The Secret Life of the American Musical: How Broadway Shows Are Built by Jack Viertel

The offering from The Great Courses on this topic was written by an insider for those on the outside looking to understand, with enthusiasm and compassion.  This book, in high contrast, was written by an insider for other insiders with all of the pretentious and joyless feigned superiority of a classic snob.  It’s this attitude that has kept most of the arts at arms length until I managed to find other on-ramps to enjoy them.

Viertel knows his stuff, of that there can be no doubt.  But the sad fact is that if you strip away the specific examples and commentaries, I could have written this book based solely on examples from Disney movies.  What he brings to the table is subjective, pure and simple.  To be honest, I question his authority on that front.  In his list of must-see shows, he lists It’s a Bird, It’s a Plane, It’s Superman! in high regard, which is a steaming turd from the worst era of Superman fandom that even diehard Superman fans won’t go near.  How bad was it?  After it came out, it took Christopher Reeve to revive the character across all media because The Man of Steel had become the national joke.  ‘Nuff said?  Or to make this even more egregious, the author claims that at the age of 16 he gave his first critique to a director of The Man of La Mancha.  His critique was that “The Impossible Dream,” that single most famous and loved song from this show, should be removed… and he claims — without any defense whatsoever — that he’s right in this.  In other words, his credibility with me has been shot in the feet and the kneecaps.  I don’t pretend to be the greatest authority on this subject by far, but… c’mon!  You might as well scrap “Over the Rainbow” from The Wizard of Oz at this point.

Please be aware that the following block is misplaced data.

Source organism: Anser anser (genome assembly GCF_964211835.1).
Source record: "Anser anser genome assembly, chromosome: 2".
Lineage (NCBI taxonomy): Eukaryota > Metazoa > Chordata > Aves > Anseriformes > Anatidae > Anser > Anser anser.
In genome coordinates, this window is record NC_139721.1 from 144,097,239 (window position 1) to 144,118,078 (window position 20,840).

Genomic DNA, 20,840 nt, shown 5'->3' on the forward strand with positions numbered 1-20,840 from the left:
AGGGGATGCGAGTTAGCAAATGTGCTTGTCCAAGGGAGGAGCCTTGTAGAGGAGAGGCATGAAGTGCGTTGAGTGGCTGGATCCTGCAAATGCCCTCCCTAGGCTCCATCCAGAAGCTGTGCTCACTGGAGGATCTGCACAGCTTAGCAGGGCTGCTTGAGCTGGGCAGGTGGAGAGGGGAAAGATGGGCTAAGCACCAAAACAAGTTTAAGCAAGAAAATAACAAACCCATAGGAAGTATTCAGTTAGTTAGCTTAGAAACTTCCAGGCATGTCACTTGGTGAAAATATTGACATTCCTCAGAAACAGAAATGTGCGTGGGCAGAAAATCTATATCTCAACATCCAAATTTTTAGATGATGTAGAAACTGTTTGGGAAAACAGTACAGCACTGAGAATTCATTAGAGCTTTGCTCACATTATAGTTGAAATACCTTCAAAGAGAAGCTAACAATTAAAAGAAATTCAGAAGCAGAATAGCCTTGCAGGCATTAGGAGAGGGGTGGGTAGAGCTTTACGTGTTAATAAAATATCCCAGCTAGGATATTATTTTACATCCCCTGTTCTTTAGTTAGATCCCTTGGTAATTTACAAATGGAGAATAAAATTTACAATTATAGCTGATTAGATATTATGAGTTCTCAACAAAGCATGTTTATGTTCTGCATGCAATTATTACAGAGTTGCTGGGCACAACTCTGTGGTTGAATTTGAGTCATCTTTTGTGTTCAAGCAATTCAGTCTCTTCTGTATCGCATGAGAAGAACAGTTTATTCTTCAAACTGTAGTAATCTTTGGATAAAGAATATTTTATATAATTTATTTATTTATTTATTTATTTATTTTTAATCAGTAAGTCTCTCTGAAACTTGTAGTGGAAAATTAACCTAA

Bottom line, while I did get a few things out of it here and there (hence the second star), by and large any advantage this one had was killed by the author’s need to be smug.  I don’t recommend this one to anyone, and if you do happen to pick  it up, do yourself a favor.  Go for the written version and read it in small doses.  While the narrator did his best to tone down the attitude, binge listening on audio will only make you want to slap the writer.  Repeatedly.  With a steel gauntlet.

2 stars


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